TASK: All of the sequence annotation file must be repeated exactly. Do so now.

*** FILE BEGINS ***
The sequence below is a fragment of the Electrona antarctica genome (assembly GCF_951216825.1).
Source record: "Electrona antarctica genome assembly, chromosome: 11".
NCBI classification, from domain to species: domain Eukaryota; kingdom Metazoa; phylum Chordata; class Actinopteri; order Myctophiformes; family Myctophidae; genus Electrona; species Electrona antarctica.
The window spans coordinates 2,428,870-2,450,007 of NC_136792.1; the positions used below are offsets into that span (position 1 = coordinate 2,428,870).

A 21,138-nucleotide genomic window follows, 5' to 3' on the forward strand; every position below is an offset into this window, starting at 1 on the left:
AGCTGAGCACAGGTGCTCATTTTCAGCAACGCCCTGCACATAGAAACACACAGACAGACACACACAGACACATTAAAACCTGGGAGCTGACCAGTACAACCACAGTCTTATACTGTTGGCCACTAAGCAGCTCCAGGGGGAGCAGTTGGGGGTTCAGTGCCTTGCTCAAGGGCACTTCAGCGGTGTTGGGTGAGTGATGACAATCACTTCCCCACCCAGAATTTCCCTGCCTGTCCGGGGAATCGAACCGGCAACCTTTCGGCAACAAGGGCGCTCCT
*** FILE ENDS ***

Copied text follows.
The sequence below is a fragment of the Electrona antarctica genome (assembly GCF_951216825.1).
Source record: "Electrona antarctica genome assembly, chromosome: 11".
NCBI classification, from domain to species: domain Eukaryota; kingdom Metazoa; phylum Chordata; class Actinopteri; order Myctophiformes; family Myctophidae; genus Electrona; species Electrona antarctica.
The window spans coordinates 2,428,870-2,450,007 of NC_136792.1; the positions used below are offsets into that span (position 1 = coordinate 2,428,870).

A 21,138-nucleotide genomic window follows, 5' to 3' on the forward strand; every position below is an offset into this window, starting at 1 on the left:
AGCTGAGCACAGGTGCTCATTTTCAGCAACGCCCTGCACATAGAAACACACAGACAGACACACACAGACACATTAAAACCTGGGAGCTGACCAGTACAACCACAGTCTTATACTGTTGGCCACTAAGCAGCTCCAGGGGGAGCAGTTGGGGGTTCAGTGCCTTGCTCAAGGGCACTTCAGCGGTGTTGGGTGAGTGATGACAATCACTTCCCCACCCAGAATTTCCCTGCCTGTCCGGGGAATCGAACCGGCAACCTTTCGGCAACAAGGGCGCTCCT